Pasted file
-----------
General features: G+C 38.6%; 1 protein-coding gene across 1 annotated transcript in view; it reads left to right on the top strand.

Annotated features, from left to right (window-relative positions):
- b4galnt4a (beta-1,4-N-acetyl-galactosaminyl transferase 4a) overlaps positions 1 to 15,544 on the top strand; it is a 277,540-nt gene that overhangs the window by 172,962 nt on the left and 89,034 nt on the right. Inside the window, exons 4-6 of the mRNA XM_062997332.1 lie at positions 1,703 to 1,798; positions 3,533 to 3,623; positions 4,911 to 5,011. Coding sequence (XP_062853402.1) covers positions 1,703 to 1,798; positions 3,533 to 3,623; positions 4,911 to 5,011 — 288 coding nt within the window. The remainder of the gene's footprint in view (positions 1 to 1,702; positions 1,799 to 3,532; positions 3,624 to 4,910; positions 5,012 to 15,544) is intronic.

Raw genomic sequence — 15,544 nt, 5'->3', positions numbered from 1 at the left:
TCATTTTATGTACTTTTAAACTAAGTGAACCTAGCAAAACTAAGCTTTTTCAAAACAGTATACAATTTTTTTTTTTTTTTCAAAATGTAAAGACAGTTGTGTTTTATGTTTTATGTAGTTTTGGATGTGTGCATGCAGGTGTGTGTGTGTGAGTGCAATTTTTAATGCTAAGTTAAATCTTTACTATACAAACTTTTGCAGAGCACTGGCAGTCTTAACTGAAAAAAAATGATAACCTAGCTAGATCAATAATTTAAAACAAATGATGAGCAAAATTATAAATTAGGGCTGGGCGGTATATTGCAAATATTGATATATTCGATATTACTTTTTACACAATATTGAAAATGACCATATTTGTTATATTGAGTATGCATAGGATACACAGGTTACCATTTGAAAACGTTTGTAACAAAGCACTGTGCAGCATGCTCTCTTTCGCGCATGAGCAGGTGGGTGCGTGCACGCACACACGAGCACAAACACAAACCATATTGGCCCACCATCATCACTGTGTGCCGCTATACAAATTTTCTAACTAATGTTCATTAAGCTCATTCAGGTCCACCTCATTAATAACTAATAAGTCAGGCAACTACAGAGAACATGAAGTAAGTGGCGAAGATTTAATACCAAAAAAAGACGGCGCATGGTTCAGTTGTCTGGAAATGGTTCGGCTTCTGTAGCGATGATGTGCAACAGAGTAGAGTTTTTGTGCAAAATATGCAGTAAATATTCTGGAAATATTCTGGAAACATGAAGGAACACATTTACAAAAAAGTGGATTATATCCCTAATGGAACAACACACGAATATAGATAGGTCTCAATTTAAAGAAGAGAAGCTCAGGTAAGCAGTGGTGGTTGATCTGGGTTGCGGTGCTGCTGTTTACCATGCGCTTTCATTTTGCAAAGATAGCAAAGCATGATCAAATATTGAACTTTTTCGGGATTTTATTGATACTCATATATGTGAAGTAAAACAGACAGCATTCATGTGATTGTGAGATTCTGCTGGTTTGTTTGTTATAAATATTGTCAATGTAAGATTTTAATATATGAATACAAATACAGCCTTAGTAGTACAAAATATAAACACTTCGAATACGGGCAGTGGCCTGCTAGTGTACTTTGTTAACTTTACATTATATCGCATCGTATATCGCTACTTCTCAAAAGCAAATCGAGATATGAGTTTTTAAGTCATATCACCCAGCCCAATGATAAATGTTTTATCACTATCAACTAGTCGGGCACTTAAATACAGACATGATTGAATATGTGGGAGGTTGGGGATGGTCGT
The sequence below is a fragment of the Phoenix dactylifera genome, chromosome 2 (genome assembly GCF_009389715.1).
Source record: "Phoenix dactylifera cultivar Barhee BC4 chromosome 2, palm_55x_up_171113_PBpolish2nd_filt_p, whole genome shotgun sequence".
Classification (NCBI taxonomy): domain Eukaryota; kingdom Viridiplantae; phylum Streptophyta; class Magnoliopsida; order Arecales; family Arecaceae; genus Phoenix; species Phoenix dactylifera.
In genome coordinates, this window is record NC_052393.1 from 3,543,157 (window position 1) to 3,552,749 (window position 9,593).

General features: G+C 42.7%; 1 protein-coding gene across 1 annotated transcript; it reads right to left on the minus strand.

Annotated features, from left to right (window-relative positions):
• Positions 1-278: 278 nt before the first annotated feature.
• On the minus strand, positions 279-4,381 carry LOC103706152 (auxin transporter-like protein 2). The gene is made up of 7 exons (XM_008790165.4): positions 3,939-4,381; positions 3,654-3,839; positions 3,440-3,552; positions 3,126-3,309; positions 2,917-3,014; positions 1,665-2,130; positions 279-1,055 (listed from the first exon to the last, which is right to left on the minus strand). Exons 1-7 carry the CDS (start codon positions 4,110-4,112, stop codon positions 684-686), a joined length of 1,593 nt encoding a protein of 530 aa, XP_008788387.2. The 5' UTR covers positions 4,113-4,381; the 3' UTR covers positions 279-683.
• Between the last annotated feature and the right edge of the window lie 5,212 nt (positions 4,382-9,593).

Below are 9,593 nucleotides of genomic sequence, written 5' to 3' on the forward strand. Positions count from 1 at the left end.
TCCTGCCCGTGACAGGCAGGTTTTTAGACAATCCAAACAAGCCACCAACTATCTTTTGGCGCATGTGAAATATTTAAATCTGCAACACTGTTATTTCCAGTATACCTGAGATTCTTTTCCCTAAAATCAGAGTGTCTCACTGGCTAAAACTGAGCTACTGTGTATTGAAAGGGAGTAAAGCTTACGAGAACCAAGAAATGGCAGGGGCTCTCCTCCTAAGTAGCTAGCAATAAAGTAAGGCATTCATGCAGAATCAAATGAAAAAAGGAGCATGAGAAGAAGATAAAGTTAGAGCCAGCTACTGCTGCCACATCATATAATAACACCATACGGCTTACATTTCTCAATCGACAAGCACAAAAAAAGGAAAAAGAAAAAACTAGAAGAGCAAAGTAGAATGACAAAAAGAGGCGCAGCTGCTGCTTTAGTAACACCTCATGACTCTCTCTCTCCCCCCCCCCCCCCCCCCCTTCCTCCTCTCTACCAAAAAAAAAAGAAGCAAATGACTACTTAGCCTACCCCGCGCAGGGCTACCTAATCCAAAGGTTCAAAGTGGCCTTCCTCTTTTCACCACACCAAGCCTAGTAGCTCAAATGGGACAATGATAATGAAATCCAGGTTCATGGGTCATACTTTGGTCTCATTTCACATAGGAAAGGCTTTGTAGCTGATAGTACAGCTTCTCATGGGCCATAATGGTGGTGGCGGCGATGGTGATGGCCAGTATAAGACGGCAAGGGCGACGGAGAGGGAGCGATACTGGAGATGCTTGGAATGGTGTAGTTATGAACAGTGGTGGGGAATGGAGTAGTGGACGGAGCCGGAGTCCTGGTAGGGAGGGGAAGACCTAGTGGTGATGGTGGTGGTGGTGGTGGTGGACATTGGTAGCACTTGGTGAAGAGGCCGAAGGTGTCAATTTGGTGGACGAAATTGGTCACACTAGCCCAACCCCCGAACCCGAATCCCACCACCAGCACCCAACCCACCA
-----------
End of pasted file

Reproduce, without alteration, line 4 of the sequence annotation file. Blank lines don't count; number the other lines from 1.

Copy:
Raw genomic sequence — 15,544 nt, 5'->3', positions numbered from 1 at the left: